Looks like we did it. We raised the $10K for the pooper. Matched, we raised $20K. That leaves about $10K, but allows construction to start this summer. Yippee and yahoo! I’d still rather have the man than the project, but this brings me joy.

I managed to talk about sex on this blog without anyone disowning me, without anyone canceling their subscription, and without mortifying my children…well, maybe they were a little embarrassed. So, I thought I would bring up another topic nobody talks about. Money.

As a child, I was taught not to ask anyone what their income was. It was rude. Now that I am a widow, so many people ask me about money. I do not think it is rude. I appreciate their care.

When Jim and I were first together, he was a grad student at OSU. He had done his undergrad at UVM. I met his mother shortly after I moved to Corvallis. As Jim escaped to the bathroom (some habits start young), she took my hand across the table and said, “So, what besides his gorgeous blue eyes do you see in this debt ridden son of mine?”  I replied, “Well, he brings so much more to this relationship in other ways. And, life is rarely 50/50.” When I first moved to Corvallis, I was still raw from the grief of my sister’s death. Jim saw me through that. It was something money couldn’t buy. I told him to stop taking out loans, and we set up a plan for paying them off.

Jim and I worked hard to pay off our school debts and live within our means. There were times when I made more money than he did, but he had the pay check with the benefits. We never had credit card debt, we bought life insurance, and we took out a 15 year mortgage to have the house paid off before Emerald entered college. My mom helped with things like house down payments and college funds for grandkids. Mom won’t let me buy her lunch, says she would rather spend her money on me while she is alive to enjoy it, and we sit down with the same financial planner to discuss “what will happen after she croaks”. Other than passing on the lesson of living within one’s means to my children, I’ll never be able to re-pay her for that sense of security. Life is rarely 50/50.

When Jim got sick, he was able to tap into the sick leave bank. This allowed Jim to stay on full salary and family health benefits until the day he died. The community raised money to cover what insurance would not. The left over money paid funeral expenses, and allowed me to open a health savings account. COBRA is not within my means, so we have catastrophic coverage now. It is still my largest monthly expense. For now, I am back to work part-time, life insurance lump sums give me a year or so to figure out my life, and Jasper brings in a little SSI as a survivor, until he turns 18. We are living within our means.

I don’t have a lot of money, but it is enough. My financial future is secure…well, as secure an anyone’s is. I can’t fly off to Europe for months, but I can go on river trips, and travel with Jasper to check out colleges. I will not starve, and I can maintain my house and vehicles.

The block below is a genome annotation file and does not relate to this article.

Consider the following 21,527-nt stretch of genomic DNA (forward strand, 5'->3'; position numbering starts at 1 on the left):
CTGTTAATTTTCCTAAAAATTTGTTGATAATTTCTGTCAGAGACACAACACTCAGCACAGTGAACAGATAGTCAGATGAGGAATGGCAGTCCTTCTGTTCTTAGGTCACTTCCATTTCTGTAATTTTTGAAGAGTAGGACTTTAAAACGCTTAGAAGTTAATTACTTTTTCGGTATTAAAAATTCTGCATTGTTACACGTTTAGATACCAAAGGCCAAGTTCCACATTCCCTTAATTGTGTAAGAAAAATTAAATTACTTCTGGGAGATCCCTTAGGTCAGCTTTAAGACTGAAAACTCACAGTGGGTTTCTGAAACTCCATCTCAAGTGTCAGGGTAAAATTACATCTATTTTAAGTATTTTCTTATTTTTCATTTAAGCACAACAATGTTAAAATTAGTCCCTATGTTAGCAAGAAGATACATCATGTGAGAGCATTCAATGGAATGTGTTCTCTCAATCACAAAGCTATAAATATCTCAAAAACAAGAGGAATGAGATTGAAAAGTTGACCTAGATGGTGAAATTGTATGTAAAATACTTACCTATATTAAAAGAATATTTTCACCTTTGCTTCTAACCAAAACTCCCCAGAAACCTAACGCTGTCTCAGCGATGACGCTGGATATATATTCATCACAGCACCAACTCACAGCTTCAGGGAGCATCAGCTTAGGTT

I’m not sure why people don’t talk about money. It is certainly an easier topic than sex. Jim was a public school teacher, in Idaho. I did not marry him for his money. We didn’t stay together for the money. Money just isn’t that important. Talk about it.

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4 Responses to Money

  1. Gerri Sayler says:

    Well put. Living within one’s mean, it almost a dinosaur-era philosophy in this day when — until recently anyway — money was too easy to be had.

  2. Dan Cordon says:

    I’m glad you wrote on this topic. I was taught just the same as you…don’t ask about money. But it is certainly something I (and apparently others) had thought about, wondering if you were doing okay after all the expenses.

    Money is a strange thing. Despite my experience to the contrary, I still seem to believe that life would be better if I only had more money. But I know that isn’t the case. I’ve had some very lean years as a college student, some embarasingly good years, and lots of ‘normal’ years. When I look back, the ‘good’ years were the worst of any of them. I wasn’t happy. I wasn’t a great partner. And I wasn’t making time for myself. Sometimes I actually think I might be even happier if I were to drop back to 3/4 time, and make even less money, but have more time to spend doing things I love.

    Thanks for sharing.

  3. Louise Ashmun says:

    I think you are absolutely right. We need to talk about money (and sex) a lot more openly. Paul and I were public school teachers and we have lived, what I consider, a grand life. Our saying is “we’ll take time (as in time off work) over money any day.” Granted, because of public employee unions we have had good benefits and a relatively stable income (notwithstanding being RIFfed from our jobs in MA back in the early 80’s…) so we can afford the trade-off of “time v money.” I am grateful that you and your family have been able to make ends meet through the last 18 months when time became very precious indeed. I suspect your advanced practice with those kinds of choices served you well as you juggled the finances.

  4. Joan Jones says:

    Amen, sister…I think the strange thing in our household is *having* money about which we need to talk. But we do…it makes us nervous, and we always wonder if we’re doing the right thing (great irony of an inheritance: you inherit it from the very person to whom you’d like to turn for advice). But we’re having more fun than stress, and I’m pretty sure that’s the right thing. It’s like so very many things: not everyone can, but if everyone who could, did, we’d all be better for it.

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